Thursday, May 7, 2009

1st President at Prayer

On this National Day of Prayer, I would like to share a story about the first president of the United States, George Washington.  Most scholars consider him to be one of the greatest. This story is told in the book, Our Country's Founders-A Book of Advice for Young People, edited, with commentary by William Bennett.
Washington's Prayer at Valley Forge, 1777
Franklin Delano Roosevelt observed that during the Revolutionary War, 'every winter was a Valley Forge. Throughout the thirteen states there existed selfish men, jealous men, fearful men who proclaimed that Washington's cause was hopeless and that he should ask for a negotiated peace.' Roosevelt observed that 'Washington's conduct in those hard times has provided the model for all Americans ever since-a model of moral stamina.'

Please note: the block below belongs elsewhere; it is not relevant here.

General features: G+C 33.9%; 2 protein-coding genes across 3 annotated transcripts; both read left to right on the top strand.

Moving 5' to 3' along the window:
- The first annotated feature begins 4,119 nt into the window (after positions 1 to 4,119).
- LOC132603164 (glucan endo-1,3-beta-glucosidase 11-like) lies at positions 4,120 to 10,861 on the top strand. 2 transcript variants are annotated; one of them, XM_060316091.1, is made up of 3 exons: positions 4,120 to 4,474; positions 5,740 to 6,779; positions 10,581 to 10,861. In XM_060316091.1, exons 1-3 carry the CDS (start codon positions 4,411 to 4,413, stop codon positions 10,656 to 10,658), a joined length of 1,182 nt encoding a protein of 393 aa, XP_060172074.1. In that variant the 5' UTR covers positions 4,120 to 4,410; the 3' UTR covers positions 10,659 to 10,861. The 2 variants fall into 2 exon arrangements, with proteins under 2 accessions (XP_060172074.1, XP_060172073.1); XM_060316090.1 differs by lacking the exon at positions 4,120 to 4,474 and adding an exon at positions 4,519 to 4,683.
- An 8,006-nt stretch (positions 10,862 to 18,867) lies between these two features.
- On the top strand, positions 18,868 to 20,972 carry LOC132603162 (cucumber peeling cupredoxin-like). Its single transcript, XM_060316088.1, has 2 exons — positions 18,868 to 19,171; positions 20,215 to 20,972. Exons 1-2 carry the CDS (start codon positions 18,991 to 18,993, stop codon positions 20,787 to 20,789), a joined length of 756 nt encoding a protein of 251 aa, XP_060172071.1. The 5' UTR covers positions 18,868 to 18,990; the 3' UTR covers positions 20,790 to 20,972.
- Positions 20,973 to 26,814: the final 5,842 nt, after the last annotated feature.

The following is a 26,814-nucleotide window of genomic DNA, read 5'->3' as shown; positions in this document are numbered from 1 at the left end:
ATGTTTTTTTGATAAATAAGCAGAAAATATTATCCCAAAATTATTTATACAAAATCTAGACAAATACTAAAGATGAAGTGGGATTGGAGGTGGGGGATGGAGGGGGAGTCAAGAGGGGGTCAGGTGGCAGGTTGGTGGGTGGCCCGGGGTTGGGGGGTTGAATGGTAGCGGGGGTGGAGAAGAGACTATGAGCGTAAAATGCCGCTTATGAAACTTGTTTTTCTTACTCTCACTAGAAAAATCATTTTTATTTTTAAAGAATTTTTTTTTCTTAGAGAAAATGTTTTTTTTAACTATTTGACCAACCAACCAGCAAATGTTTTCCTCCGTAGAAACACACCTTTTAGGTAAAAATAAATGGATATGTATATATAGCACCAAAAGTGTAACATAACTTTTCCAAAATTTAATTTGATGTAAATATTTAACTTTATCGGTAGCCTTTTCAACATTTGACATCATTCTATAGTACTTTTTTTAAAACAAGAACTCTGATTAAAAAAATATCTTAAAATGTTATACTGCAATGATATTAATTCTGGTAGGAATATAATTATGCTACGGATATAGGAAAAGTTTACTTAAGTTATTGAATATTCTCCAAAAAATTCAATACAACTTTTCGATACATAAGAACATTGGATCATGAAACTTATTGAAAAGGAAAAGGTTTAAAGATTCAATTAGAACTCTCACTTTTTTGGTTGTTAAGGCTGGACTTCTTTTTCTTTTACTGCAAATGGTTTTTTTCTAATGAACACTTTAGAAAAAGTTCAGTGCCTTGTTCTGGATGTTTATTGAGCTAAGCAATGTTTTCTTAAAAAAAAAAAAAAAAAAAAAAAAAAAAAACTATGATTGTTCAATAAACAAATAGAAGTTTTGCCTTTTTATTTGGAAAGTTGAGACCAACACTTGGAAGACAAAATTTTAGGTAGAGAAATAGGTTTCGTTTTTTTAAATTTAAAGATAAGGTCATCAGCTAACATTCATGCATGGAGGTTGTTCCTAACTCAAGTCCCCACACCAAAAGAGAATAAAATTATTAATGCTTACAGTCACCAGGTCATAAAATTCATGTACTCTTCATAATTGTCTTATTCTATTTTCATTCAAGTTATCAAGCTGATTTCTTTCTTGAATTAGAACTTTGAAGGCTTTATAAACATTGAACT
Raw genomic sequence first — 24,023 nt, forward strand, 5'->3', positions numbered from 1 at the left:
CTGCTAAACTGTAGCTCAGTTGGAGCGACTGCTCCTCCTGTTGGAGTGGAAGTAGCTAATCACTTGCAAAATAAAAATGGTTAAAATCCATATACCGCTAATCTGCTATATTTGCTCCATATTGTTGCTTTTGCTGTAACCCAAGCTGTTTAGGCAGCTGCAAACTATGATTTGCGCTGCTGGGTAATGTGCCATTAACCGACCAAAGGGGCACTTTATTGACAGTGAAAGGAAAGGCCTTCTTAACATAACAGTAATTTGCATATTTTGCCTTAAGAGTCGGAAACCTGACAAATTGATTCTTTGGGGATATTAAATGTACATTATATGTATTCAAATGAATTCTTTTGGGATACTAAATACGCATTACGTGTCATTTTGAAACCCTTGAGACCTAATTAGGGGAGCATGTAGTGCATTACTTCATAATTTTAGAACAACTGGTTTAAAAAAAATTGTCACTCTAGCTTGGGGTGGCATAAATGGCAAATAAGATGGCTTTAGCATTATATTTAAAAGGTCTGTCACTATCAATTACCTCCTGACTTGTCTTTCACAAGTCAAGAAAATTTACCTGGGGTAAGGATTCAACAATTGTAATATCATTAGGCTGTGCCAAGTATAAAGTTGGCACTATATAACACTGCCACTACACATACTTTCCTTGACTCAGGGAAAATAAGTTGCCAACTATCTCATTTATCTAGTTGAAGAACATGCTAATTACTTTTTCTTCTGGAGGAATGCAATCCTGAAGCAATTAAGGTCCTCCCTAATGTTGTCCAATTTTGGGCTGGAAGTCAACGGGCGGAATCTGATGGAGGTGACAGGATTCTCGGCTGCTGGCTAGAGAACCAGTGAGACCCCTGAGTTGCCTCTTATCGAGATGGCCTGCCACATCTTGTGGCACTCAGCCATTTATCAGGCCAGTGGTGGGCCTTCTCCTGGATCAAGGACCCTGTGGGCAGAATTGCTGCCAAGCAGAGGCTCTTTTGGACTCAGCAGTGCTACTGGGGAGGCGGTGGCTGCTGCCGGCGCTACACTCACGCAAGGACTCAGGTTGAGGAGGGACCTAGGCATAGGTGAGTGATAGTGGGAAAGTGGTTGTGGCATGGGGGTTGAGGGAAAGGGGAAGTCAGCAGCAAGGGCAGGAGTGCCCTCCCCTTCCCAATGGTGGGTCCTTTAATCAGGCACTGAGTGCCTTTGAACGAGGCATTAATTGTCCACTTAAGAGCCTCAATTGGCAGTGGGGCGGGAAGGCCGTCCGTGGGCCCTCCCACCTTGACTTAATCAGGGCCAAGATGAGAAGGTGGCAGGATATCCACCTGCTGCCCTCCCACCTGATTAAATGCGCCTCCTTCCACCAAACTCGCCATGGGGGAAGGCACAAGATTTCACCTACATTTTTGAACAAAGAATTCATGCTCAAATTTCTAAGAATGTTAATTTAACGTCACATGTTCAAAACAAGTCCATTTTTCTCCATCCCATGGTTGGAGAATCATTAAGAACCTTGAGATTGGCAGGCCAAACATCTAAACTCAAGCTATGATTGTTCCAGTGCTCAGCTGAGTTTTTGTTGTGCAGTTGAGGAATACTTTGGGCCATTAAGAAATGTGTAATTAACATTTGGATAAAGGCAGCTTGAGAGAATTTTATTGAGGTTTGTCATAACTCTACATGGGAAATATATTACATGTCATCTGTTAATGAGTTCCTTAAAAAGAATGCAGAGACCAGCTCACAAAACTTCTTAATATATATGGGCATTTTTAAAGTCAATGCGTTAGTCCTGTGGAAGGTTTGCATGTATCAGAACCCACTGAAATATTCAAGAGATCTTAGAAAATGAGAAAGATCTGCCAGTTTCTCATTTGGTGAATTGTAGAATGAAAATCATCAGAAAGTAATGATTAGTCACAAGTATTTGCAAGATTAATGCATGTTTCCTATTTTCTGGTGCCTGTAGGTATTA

Prayer and faith sustained Washington through his many trials. Though some have disputed the accuracy of Washington biographer Mason Weems' depiction of Washington's praying at Valley Forge, many of Washington's fellow officers, such as Alexander Hamilton, reported that they often saw General Washington at prayer. Thus, I thought this was a wonderful account of inclusion. 
In the winter of '77, while Washington, with the American army lay encamped at Valley Forge, a certain good old friend, of the respectable family and name of Potts, had occasion to pass through the woods near headquarters. Treading his way along the grove, suddenly he heard the sound of a human voice, which as he advanced increased on his ear, and at length became like the voice of one speaking much in earnest. As he approached the spot with a cautious step, whom should he behold, in a dark natural bower of ancient oaks, but the commander-in-chief of the American armies on his knees at prayer! Motionless with surprise, friend Potts continued on the place till the general, having ended his devotions, arose and with a countenance of angel serenity, retired to headquarters: friend Potts then went home  and on entering his parlour called out to his wife, 'Sarah, my dear! Sarah! All's well! All's well! George Washington will yet prevail!'